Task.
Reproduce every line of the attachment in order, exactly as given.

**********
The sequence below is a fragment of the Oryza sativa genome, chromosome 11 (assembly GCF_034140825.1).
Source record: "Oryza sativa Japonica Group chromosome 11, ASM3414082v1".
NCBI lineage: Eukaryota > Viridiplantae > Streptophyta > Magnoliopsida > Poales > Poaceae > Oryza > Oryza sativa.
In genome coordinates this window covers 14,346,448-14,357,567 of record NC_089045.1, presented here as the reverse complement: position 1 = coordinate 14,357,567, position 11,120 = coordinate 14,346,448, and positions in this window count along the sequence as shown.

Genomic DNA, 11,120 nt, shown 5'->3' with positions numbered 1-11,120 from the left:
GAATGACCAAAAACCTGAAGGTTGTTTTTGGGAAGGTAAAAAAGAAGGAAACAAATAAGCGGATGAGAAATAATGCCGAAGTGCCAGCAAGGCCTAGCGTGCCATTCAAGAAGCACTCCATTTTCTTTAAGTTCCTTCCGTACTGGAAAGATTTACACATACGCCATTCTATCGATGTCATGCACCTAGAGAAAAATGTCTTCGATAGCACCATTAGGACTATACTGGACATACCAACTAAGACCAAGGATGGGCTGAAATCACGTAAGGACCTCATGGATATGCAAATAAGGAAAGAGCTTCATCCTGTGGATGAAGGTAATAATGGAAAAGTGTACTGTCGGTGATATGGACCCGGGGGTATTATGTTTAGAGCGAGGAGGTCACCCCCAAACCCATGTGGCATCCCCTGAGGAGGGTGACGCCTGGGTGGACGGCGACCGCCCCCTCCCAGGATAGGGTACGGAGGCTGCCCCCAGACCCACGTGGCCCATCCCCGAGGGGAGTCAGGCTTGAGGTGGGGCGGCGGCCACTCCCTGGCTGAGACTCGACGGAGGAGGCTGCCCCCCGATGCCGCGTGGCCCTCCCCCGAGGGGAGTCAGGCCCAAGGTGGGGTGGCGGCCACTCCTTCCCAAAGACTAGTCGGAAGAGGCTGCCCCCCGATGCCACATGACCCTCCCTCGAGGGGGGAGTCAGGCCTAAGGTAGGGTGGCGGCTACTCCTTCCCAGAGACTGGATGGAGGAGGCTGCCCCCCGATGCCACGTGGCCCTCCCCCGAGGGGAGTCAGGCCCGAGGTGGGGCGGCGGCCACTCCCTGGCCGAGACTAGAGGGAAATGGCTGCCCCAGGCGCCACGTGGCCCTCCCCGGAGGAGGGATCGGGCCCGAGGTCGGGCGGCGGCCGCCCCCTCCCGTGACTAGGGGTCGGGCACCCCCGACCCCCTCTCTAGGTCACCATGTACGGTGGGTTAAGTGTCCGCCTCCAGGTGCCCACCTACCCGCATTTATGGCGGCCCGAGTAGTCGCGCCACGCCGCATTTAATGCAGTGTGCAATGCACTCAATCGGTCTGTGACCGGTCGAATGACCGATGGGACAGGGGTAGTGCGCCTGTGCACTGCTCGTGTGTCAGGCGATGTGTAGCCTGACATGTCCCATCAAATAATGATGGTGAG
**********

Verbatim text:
The sequence below is a fragment of the Oryza sativa genome, chromosome 11 (assembly GCF_034140825.1).
Source record: "Oryza sativa Japonica Group chromosome 11, ASM3414082v1".
NCBI lineage: Eukaryota > Viridiplantae > Streptophyta > Magnoliopsida > Poales > Poaceae > Oryza > Oryza sativa.
In genome coordinates this window covers 14,346,448-14,357,567 of record NC_089045.1, presented here as the reverse complement: position 1 = coordinate 14,357,567, position 11,120 = coordinate 14,346,448, and positions in this window count along the sequence as shown.

Genomic DNA, 11,120 nt, shown 5'->3' with positions numbered 1-11,120 from the left:
GAATGACCAAAAACCTGAAGGTTGTTTTTGGGAAGGTAAAAAAGAAGGAAACAAATAAGCGGATGAGAAATAATGCCGAAGTGCCAGCAAGGCCTAGCGTGCCATTCAAGAAGCACTCCATTTTCTTTAAGTTCCTTCCGTACTGGAAAGATTTACACATACGCCATTCTATCGATGTCATGCACCTAGAGAAAAATGTCTTCGATAGCACCATTAGGACTATACTGGACATACCAACTAAGACCAAGGATGGGCTGAAATCACGTAAGGACCTCATGGATATGCAAATAAGGAAAGAGCTTCATCCTGTGGATGAAGGTAATAATGGAAAAGTGTACTGTCGGTGATATGGACCCGGGGGTATTATGTTTAGAGCGAGGAGGTCACCCCCAAACCCATGTGGCATCCCCTGAGGAGGGTGACGCCTGGGTGGACGGCGACCGCCCCCTCCCAGGATAGGGTACGGAGGCTGCCCCCAGACCCACGTGGCCCATCCCCGAGGGGAGTCAGGCTTGAGGTGGGGCGGCGGCCACTCCCTGGCTGAGACTCGACGGAGGAGGCTGCCCCCCGATGCCGCGTGGCCCTCCCCCGAGGGGAGTCAGGCCCAAGGTGGGGTGGCGGCCACTCCTTCCCAAAGACTAGTCGGAAGAGGCTGCCCCCCGATGCCACATGACCCTCCCTCGAGGGGGGAGTCAGGCCTAAGGTAGGGTGGCGGCTACTCCTTCCCAGAGACTGGATGGAGGAGGCTGCCCCCCGATGCCACGTGGCCCTCCCCCGAGGGGAGTCAGGCCCGAGGTGGGGCGGCGGCCACTCCCTGGCCGAGACTAGAGGGAAATGGCTGCCCCAGGCGCCACGTGGCCCTCCCCGGAGGAGGGATCGGGCCCGAGGTCGGGCGGCGGCCGCCCCCTCCCGTGACTAGGGGTCGGGCACCCCCGACCCCCTCTCTAGGTCACCATGTACGGTGGGTTAAGTGTCCGCCTCCAGGTGCCCACCTACCCGCATTTATGGCGGCCCGAGTAGTCGCGCCACGCCGCATTTAATGCAGTGTGCAATGCACTCAATCGGTCTGTGACCGGTCGAATGACCGATGGGACAGGGGTAGTGCGCCTGTGCACTGCTCGTGTGTCAGGCGATGTGTAGCCTGACATGTCCCATCAAATAATGATGGTGAG